3 Former Louisiana Governors Agree: Lawsuit Against 97 Oil And Gas Companies Should Proceed

3 Former Louisiana Governors Agree: Lawsuit Against 97 Oil And Gas Companies Should Proceed by Ari Phillips, March 27, 2014, Think Progress
Louisiana has given a lot to oil and gas companies, mostly in the form of natural resources. The generosity is not always reciprocated. While the industry brings economic gains and employment to the state, when it comes to environmental costs or socioeconomic strife the exchange is not so smooth.

Last summer, the Southeast Louisiana Flood Protection Authority-East took matters into their own hands by filing a lawsuit against 97 oil and gas companies claiming they have caused the loss of hundreds of thousands of acres of coastal wetlands, which increases flood danger. The suit asks the companies to restore damaged wetlands or offer financial compensation for areas beyond repair, money that could be used for levee maintenance or construction.

Louisiana Gov. Bobby Jindal was quick to brush off the legitimacy of the claims, demanding that the lawsuit be pulled and asserting that the board is improperly taking over the state’s role in coastal policy. The oil and gas companies — the perpetrators of all the digging and dredging of pipeline canals along the coast among other damaging activities — have sided with Jindal, who has already appointed three replacements to the board who see more eye-to-eye with him and share his opposition to the lawsuit after others terms ended.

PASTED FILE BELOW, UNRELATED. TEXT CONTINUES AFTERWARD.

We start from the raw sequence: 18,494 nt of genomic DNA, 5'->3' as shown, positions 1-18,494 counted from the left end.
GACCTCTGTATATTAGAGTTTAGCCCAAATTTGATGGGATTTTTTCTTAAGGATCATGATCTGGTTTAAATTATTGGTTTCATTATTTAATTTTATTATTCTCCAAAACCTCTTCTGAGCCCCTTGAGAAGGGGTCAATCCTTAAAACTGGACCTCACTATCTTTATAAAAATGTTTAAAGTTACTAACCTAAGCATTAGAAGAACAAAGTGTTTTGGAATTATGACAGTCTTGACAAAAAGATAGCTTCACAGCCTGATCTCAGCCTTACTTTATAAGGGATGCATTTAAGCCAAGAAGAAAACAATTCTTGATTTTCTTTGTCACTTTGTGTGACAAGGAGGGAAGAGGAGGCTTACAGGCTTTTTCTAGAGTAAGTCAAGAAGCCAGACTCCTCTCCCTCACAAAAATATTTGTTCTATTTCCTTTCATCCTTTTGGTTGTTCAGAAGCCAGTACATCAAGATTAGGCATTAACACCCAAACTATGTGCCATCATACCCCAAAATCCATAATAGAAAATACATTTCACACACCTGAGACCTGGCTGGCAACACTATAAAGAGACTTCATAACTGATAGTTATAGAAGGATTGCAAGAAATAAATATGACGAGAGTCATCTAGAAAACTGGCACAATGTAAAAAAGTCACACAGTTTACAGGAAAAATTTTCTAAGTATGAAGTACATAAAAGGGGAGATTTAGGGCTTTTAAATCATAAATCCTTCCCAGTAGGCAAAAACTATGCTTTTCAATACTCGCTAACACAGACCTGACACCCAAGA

On Wednesday, three former Louisiana governors took opposition to Jindal and the oil and gas industry.
During a panel discussion at Loyola University, Buddy Roemer, Kathleen Blanco, and Edwin Edwards agreed that “no state officials — neither the legislature nor the current governor — should interfere with the local levee board’s lawsuit against oil companies,” according to UptownMessenger.com, a local New Orleans news source.

“This ought to be a for-profit state, but those who abuse the privilege and don’t pay for damaging the land and water and the air that we breathe ought to pay the cost of it,”
said Roemer, a Republican who ran for president in 2012. Roemer also stated that the industry is simply trying to maximize their profits by shirking the responsibility of repairing the coastline. Edwards and Blanco focused more on the lawsuit itself, with Edwards saying that at the very least it ought to be allowed to go to court to find out who is responsible and for what. [Emphasis added]

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